At least twice per year, the African Commission on Human and People’s Rights, the body entrusted with protecting and promoting human rights across Africa, meets to address various human rights issues. Like many other places in the world, the anti-Christian and LGBT lobby are advocating before the Commission to advance their cause. But two attorneys fromAdvocates International, a global network of Christian attorneys dedicated to promoting a biblical view of human rights, are standing up for truth and justice before the Commission. We have the privilege this semester of helping these attorneys prepare legal arguments to present to the Commission to better protect Christians and counter the LGBT lobby across Africa. Please pray for wisdom as we work on this project.

Read more about our previous work with Advocates International »

Punishing Those Who Buy Sex with Children
For years, those who purchase sex, even sex with minors, have barely been treated as criminals. This semester, the Student Staff will be addressing this issue by completing a legal research project for Shared Hope International to determine the extent to which various state laws can be used to punish men who attempt to buy sex with children. To stop trafficking, a comprehensive approach is needed. Addressing the demand aspect of the commercial sex industry by imposing serious penalties on those who even attempt to buy sex with children is one way to do this. Please pray for this project.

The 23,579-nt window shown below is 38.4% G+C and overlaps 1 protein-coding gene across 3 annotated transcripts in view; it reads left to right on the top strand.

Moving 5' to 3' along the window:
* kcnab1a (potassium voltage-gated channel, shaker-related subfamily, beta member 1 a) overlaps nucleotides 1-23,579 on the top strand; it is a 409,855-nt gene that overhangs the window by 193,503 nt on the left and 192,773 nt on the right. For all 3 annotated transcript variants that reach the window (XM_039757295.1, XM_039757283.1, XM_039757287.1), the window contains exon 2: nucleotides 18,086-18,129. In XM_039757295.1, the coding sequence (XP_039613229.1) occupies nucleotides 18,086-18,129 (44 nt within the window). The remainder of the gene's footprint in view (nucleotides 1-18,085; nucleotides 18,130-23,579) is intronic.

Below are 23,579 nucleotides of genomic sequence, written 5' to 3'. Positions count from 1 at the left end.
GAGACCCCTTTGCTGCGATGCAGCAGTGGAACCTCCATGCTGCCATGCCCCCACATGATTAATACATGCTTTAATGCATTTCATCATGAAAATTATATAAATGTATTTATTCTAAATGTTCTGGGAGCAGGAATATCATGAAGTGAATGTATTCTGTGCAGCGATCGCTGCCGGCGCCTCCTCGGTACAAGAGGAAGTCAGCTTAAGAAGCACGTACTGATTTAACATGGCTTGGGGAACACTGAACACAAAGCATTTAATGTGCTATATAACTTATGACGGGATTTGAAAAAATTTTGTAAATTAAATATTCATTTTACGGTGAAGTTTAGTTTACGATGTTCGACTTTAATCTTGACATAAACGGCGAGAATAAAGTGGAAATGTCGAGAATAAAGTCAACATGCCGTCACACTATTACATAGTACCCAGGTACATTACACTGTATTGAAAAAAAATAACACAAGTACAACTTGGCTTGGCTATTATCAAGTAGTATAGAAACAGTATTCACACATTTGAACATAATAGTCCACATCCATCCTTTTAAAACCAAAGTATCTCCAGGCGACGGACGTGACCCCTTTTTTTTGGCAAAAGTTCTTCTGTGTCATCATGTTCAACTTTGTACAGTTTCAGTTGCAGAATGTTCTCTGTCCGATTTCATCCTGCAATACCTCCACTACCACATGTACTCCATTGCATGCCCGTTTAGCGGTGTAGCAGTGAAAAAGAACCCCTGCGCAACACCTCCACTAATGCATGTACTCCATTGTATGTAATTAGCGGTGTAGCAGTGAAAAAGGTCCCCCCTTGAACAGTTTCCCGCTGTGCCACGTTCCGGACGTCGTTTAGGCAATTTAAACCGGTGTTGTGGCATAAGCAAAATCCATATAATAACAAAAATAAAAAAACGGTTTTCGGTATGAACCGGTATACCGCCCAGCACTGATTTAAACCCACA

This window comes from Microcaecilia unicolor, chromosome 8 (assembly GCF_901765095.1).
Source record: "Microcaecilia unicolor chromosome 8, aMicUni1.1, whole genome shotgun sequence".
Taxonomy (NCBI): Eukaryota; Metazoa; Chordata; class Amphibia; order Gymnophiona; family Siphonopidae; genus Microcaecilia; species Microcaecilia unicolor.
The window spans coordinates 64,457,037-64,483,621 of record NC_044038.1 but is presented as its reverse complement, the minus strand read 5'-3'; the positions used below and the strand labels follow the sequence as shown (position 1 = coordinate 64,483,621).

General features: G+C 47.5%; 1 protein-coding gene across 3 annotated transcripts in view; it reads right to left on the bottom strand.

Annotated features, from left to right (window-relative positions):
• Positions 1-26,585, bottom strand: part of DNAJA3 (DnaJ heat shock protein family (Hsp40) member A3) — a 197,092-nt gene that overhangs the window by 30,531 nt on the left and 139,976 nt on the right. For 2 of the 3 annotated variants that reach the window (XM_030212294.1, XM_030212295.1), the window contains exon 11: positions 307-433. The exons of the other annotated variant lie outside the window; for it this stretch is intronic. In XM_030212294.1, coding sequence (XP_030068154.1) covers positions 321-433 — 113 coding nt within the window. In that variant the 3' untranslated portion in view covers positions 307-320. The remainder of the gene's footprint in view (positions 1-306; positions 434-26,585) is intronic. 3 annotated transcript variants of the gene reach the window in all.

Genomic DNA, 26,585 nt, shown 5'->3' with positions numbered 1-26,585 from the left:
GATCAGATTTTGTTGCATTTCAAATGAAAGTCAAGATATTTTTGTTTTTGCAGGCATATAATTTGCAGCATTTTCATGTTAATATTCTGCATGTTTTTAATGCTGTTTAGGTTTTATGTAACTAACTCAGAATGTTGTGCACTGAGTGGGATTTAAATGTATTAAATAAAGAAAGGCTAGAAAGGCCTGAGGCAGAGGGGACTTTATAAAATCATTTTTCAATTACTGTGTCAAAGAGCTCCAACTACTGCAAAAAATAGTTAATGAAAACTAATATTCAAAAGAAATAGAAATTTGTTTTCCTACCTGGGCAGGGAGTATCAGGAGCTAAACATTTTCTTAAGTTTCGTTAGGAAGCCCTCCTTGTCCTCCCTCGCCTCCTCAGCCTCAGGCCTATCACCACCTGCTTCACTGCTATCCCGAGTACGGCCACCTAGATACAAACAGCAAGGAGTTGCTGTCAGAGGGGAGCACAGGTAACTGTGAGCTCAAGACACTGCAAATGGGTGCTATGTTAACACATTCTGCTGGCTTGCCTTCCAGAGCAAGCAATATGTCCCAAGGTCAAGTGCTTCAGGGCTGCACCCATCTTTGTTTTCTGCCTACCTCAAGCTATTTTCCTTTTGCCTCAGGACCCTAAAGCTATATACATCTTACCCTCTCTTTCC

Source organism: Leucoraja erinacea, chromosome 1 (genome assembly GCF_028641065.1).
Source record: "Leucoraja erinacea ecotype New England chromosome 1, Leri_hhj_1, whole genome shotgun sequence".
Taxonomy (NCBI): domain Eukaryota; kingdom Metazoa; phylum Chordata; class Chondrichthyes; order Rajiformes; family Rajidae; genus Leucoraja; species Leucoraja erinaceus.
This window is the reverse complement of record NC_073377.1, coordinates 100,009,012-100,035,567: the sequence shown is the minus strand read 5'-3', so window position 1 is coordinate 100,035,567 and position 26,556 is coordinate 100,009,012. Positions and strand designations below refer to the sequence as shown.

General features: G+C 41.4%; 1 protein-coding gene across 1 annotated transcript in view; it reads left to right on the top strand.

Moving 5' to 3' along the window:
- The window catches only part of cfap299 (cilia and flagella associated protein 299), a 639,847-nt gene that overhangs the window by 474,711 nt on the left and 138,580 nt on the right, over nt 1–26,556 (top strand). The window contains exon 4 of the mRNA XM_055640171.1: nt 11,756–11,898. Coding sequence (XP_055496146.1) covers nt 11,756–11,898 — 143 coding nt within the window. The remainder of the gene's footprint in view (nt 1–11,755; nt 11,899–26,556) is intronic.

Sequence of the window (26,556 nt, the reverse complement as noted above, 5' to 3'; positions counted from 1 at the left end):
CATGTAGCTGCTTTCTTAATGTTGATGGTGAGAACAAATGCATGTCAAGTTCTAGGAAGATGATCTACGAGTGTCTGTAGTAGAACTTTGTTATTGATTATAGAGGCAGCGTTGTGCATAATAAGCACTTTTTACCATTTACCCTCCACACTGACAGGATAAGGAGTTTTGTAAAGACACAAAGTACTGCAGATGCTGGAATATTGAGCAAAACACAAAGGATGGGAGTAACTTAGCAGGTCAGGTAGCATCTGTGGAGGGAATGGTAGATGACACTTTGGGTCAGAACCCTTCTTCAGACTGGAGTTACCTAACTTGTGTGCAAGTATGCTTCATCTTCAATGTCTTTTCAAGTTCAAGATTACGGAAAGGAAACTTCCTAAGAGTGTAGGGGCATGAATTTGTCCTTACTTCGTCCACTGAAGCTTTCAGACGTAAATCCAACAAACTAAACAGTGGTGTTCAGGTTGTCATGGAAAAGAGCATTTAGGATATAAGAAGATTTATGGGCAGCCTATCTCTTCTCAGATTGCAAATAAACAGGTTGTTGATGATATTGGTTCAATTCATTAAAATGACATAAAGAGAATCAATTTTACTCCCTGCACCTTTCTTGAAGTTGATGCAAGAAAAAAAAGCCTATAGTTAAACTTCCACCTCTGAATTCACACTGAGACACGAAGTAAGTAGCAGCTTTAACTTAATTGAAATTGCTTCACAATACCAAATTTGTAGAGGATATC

Center Events
Live Ethics CLE Course and Symposium Friday, March 4, 2016 Regent University Campus 
Join us on March 4, 2016, for a live, two-credit CLE ethics course with Tom Spahn, renowned authority on legal ethics. Topics will include dealing with public policy disagreements between lawyers and their clients, lawyers’ public criticism of judges, the ethics of challenging existing law, and judges’ communications about public policy issues.

This CLE course is presented as part of the fifth annual symposium of the Center for Global Justice: Women's Rights: 50 Years After Griswold v. ConnecticutThe symposium begins with two morning panel discussions. The first panel will focus on the current state of women’s rights in the United States, discussing, among other things, whether women really are better off since Griswold, and where the Supreme Court might be headed in terms of women’s rights. The second panel will focus on advancing women’s rights in countries where the law and culture conflict. Following the panels, there will be a lunch and CLE course qualifying for two live ethics credits for Virginia MCLE. For more information and to register for the CLE and symposium, visit

Spring Events

In addition to our March 4th CLE course and symposium, the Center for Global Justice is pleased to announce the following events:

February 15th: Jim Gash Luncheon (12:00 pm)